What to Watch: The Continued Rise of Wearable Wellness Devices

Rings, watches, bands, oh my!

Wearable devices that track wellness data continue to gain traction — Oura is valued at $2.55 billion, according to the company; 50 million consumers used an Apple Watch in November 2022, according to a Pymnts report, and a new ring, Evie from Movano Health, is set to launch this fall.

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McKinsey cites wearables as a key area within the wellness category, estimating it to be a $10 billion to $15 billion market in the U.S. and growing in double digits year-over-year, with a 40 to 50 percent penetration rate. Consumer adoption continues to increase, likely due to post-pandemic wellness trends, experts say.

“Consumers could not go to the doctor or the hospital for a period of time,” said Anna Pione, a partner at McKinsey and coleader of the firm’s global research on the future of wellness. “During the pandemic, we just saw a real acceleration of it, partly by need, partly by consumers having more of this awareness of their own health and wellness… [With] fitness and general health and wellness, consumers are pretty happy with the offerings that they have today.”

While the category continues to accelerate, there is room for opportunity, according to experts, especially when it comes to the nutrition segment and more specific use cases like women’s health, elder care and chronic conditions.

“There’s real potential to continue scaling,” said Pione. “Diet and nutrition…offerings just aren’t quite there on the market yet, but the consumer demand is huge.”

With this, Pione pointed to technology like continuous glucose monitors as the main option on the market now for nutrition, though she expects brands to research more seamless, pain-free options for automated tracking in this space. But continuous glucose monitors, like Nutrisense, have gained traction as they allow users to track blood sugar levels in real time and adjust eating habits and other behaviors.

“Our core base when we first started was biohackers,” said Nutrisense senior nutrition manager Carlee Hayes. “We’ve seen that shift to a more broad, general lay audience over the past four years… This technology and the ability to make those long-term behavior changes is reaching everyone now.”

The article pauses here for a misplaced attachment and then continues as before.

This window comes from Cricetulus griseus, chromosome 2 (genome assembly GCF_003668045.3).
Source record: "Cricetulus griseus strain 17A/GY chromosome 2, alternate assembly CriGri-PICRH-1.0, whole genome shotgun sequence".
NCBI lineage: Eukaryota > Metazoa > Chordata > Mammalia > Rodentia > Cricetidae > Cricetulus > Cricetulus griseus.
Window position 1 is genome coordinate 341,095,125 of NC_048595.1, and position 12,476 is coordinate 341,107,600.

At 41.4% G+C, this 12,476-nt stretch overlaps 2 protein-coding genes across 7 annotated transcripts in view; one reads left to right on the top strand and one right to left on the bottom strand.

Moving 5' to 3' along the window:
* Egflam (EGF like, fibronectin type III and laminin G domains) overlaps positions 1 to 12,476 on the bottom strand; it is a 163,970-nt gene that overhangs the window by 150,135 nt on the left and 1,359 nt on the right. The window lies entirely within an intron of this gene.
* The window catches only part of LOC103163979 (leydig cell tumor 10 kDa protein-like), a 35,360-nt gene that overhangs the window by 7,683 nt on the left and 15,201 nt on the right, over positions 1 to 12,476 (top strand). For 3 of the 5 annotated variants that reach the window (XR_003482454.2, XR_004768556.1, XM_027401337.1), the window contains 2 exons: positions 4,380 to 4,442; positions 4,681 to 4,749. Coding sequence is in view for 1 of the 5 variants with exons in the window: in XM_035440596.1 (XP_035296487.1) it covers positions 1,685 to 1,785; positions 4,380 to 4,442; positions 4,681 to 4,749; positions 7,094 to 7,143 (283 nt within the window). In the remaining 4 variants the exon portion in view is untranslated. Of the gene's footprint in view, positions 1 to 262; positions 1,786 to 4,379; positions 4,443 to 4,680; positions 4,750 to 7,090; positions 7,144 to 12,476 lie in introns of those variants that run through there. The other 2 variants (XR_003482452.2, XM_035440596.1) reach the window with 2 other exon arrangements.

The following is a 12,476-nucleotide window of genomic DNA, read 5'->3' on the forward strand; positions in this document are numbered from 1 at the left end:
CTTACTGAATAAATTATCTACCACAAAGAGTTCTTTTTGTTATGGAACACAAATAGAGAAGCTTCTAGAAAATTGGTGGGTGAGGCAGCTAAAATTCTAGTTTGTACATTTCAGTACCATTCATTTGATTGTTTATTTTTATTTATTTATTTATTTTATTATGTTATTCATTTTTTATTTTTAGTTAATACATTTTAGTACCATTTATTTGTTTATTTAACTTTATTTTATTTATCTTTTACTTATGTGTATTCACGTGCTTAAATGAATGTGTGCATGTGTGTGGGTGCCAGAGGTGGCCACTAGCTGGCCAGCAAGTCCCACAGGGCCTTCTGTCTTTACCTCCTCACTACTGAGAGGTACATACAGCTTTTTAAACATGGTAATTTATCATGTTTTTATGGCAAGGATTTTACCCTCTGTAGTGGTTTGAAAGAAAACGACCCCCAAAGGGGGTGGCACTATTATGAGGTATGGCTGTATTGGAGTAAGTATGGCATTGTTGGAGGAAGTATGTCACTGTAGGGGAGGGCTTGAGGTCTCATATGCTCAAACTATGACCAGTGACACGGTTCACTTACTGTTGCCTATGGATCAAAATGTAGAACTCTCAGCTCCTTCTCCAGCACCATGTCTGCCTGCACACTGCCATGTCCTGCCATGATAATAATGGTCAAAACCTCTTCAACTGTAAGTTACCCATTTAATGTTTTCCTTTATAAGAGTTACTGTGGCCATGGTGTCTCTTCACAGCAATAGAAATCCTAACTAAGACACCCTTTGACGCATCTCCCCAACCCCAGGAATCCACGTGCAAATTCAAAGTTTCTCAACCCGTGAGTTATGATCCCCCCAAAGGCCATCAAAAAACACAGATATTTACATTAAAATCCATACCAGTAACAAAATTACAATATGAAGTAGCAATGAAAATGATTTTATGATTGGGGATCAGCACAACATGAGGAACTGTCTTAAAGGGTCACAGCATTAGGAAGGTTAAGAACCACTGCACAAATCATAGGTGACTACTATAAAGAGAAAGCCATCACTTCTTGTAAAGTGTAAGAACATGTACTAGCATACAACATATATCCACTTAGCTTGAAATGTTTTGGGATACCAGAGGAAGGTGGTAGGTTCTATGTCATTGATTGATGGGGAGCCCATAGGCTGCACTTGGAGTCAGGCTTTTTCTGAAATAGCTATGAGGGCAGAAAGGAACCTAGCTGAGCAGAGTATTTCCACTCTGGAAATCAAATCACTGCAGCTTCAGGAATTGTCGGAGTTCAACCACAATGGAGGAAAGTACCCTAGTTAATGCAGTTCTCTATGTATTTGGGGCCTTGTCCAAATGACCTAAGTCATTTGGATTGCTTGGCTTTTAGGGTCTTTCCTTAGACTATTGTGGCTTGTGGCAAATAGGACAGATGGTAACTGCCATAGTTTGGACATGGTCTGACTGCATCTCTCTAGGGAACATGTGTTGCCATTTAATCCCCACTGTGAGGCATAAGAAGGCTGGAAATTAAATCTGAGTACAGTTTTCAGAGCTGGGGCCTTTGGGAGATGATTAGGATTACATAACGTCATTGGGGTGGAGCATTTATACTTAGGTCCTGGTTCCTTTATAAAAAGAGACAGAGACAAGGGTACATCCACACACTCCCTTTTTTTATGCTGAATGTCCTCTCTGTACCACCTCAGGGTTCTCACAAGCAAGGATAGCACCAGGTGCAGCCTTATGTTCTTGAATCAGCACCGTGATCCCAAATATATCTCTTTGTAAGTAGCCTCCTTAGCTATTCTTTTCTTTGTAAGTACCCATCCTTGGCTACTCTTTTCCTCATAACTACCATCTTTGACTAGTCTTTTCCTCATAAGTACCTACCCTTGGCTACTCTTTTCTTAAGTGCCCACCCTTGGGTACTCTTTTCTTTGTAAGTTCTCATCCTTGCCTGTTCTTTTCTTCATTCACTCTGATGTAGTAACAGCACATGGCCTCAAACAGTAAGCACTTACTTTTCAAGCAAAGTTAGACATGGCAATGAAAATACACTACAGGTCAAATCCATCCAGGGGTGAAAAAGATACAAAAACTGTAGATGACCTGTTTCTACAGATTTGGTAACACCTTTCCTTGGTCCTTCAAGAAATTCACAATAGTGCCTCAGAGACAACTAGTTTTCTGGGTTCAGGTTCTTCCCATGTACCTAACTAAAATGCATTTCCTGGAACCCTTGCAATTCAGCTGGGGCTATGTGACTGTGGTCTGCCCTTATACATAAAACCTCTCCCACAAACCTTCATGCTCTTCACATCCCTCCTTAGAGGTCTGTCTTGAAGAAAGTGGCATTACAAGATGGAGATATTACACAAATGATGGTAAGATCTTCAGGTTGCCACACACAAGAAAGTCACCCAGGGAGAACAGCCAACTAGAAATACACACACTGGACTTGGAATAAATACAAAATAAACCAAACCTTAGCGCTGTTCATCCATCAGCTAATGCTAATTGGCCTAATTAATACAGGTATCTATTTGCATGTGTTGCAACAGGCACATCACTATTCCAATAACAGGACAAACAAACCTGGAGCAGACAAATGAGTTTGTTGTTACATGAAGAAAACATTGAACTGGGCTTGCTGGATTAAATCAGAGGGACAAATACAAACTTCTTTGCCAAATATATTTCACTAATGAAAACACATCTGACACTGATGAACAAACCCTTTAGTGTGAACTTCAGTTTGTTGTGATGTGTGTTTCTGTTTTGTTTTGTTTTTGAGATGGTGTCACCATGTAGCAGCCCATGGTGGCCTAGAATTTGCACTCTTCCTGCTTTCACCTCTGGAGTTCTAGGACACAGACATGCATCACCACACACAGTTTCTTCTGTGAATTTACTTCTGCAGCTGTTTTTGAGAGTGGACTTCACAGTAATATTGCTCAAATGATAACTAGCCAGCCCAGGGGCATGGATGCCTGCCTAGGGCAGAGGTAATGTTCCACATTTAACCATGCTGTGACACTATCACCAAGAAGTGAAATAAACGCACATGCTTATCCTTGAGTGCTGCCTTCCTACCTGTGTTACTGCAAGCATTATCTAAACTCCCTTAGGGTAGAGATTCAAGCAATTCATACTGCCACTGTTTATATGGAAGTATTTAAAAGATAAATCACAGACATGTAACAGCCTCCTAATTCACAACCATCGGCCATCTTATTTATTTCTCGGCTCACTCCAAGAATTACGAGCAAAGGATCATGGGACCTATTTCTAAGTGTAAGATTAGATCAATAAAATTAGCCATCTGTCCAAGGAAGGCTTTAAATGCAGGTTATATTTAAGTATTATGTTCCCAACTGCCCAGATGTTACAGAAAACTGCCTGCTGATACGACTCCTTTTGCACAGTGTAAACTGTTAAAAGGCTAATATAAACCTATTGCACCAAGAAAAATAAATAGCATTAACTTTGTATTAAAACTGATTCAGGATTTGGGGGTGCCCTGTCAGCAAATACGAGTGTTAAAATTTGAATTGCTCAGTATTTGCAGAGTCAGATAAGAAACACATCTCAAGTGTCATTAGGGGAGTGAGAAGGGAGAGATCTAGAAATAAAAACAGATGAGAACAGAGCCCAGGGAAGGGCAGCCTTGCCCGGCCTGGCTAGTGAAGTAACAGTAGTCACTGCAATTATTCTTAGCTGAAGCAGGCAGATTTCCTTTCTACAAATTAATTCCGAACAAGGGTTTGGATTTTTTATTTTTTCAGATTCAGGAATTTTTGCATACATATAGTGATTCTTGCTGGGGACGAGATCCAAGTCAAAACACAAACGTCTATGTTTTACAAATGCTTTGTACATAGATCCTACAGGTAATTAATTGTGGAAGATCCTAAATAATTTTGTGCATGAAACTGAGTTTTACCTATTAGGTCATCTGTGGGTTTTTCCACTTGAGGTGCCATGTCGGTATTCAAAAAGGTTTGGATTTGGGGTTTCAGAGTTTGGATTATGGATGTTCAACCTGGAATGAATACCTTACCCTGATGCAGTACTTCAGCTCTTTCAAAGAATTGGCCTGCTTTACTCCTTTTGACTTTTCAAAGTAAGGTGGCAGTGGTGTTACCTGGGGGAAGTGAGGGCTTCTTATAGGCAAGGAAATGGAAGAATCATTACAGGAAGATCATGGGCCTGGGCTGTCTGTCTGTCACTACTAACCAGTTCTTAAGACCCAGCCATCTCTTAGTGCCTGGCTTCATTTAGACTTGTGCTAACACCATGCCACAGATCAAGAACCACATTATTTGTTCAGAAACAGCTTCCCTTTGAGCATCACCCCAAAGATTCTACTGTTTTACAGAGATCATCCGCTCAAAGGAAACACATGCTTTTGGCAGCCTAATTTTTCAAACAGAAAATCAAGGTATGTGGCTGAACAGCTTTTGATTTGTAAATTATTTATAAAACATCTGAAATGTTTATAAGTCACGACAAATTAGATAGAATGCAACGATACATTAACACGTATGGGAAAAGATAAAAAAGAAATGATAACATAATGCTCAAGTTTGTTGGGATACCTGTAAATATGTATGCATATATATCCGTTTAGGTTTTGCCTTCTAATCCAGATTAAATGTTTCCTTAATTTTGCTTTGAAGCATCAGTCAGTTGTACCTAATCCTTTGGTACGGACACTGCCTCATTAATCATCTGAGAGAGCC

Continuous glucose monitors pose several barriers for consumers, however, as they require inserting a needle into the arm, require a prescription and can be pricey. With increased interest, experts say the device will likely become more accessible in the future.

“Consumers like the continuous nature of these [continuous glucose monitors],” said Pione. “The price point is definitely quite high. If that starts to come down, you’ll see more adoption… I imagine they will become cheaper and more accessible.”

Evie, which retails for $269 from Movano Health, is a new ring expected to launch in November entirely focused on the women’s health segment — it will provide data around menstrual cycles, health metrics, sleep quality and activity. With this, the brand has positioned itself as a health care wearable, as it is a medical grade device following Food and Drug Administration standards.

“We want to take it to the next level. We want to integrate a health care lens to it all,” said Movano Health chief executive officer John Mastrototaro, noting the brand plans to integrate with health care systems for patient management. “Women have often been underserved in health care… It was high time to develop a wearable solution specifically for women.”

While the product — which will not require a subscription, per consumer feedback — hasn’t launched yet, the brand has collected more than 80,000 emails of people interested in trying the ring upon launch.